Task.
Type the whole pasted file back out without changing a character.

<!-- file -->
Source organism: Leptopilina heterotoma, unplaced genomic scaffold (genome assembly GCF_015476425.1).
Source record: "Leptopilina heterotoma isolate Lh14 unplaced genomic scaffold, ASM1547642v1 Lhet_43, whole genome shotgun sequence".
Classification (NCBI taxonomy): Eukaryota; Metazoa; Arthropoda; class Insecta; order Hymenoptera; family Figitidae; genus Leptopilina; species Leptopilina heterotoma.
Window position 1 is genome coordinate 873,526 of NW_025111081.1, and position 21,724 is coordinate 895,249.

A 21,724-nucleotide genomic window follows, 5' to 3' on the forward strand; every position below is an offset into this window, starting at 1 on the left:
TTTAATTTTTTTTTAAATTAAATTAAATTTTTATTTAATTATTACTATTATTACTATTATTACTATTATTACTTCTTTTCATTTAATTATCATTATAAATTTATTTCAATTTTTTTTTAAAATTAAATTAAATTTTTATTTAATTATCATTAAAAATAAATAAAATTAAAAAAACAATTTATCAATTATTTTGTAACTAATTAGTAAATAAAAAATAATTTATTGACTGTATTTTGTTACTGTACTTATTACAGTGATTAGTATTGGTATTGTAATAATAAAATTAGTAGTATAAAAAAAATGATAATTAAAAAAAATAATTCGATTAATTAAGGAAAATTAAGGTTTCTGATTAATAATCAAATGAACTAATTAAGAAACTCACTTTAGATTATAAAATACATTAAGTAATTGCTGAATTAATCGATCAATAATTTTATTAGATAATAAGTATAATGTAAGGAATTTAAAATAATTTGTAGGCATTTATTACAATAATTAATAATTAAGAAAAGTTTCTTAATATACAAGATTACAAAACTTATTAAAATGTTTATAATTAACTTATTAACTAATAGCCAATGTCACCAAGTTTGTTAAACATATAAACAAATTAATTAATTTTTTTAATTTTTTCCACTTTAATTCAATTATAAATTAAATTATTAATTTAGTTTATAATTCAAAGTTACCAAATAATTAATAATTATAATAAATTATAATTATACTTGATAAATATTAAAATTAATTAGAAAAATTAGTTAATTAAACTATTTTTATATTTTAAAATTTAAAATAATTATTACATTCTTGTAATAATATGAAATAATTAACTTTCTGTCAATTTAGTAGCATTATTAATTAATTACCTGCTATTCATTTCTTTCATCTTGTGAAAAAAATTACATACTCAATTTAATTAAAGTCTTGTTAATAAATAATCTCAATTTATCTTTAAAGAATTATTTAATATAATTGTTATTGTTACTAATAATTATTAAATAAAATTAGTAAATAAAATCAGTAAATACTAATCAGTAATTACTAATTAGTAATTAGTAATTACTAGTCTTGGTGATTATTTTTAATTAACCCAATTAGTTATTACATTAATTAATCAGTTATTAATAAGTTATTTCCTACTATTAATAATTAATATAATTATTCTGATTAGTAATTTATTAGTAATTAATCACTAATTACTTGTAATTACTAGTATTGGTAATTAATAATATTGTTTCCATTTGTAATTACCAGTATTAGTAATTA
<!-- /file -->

Source organism: Leptopilina heterotoma, unplaced genomic scaffold (genome assembly GCF_015476425.1).
Source record: "Leptopilina heterotoma isolate Lh14 unplaced genomic scaffold, ASM1547642v1 Lhet_43, whole genome shotgun sequence".
Classification (NCBI taxonomy): Eukaryota; Metazoa; Arthropoda; class Insecta; order Hymenoptera; family Figitidae; genus Leptopilina; species Leptopilina heterotoma.
Window position 1 is genome coordinate 873,526 of NW_025111081.1, and position 21,724 is coordinate 895,249.

A 21,724-nucleotide genomic window follows, 5' to 3' on the forward strand; every position below is an offset into this window, starting at 1 on the left:
TTTAATTTTTTTTTAAATTAAATTAAATTTTTATTTAATTATTACTATTATTACTATTATTACTATTATTACTTCTTTTCATTTAATTATCATTATAAATTTATTTCAATTTTTTTTTAAAATTAAATTAAATTTTTATTTAATTATCATTAAAAATAAATAAAATTAAAAAAACAATTTATCAATTATTTTGTAACTAATTAGTAAATAAAAAATAATTTATTGACTGTATTTTGTTACTGTACTTATTACAGTGATTAGTATTGGTATTGTAATAATAAAATTAGTAGTATAAAAAAAATGATAATTAAAAAAAATAATTCGATTAATTAAGGAAAATTAAGGTTTCTGATTAATAATCAAATGAACTAATTAAGAAACTCACTTTAGATTATAAAATACATTAAGTAATTGCTGAATTAATCGATCAATAATTTTATTAGATAATAAGTATAATGTAAGGAATTTAAAATAATTTGTAGGCATTTATTACAATAATTAATAATTAAGAAAAGTTTCTTAATATACAAGATTACAAAACTTATTAAAATGTTTATAATTAACTTATTAACTAATAGCCAATGTCACCAAGTTTGTTAAACATATAAACAAATTAATTAATTTTTTTAATTTTTTCCACTTTAATTCAATTATAAATTAAATTATTAATTTAGTTTATAATTCAAAGTTACCAAATAATTAATAATTATAATAAATTATAATTATACTTGATAAATATTAAAATTAATTAGAAAAATTAGTTAATTAAACTATTTTTATATTTTAAAATTTAAAATAATTATTACATTCTTGTAATAATATGAAATAATTAACTTTCTGTCAATTTAGTAGCATTATTAATTAATTACCTGCTATTCATTTCTTTCATCTTGTGAAAAAAATTACATACTCAATTTAATTAAAGTCTTGTTAATAAATAATCTCAATTTATCTTTAAAGAATTATTTAATATAATTGTTATTGTTACTAATAATTATTAAATAAAATTAGTAAATAAAATCAGTAAATACTAATCAGTAATTACTAATTAGTAATTAGTAATTACTAGTCTTGGTGATTATTTTTAATTAACCCAATTAGTTATTACATTAATTAATCAGTTATTAATAAGTTATTTCCTACTATTAATAATTAATATAATTATTCTGATTAGTAATTTATTAGTAATTAATCACTAATTACTTGTAATTACTAGTATTGGTAATTAATAATATTGTTTCCATTTGTAATTACCAGTATTAGTAATTA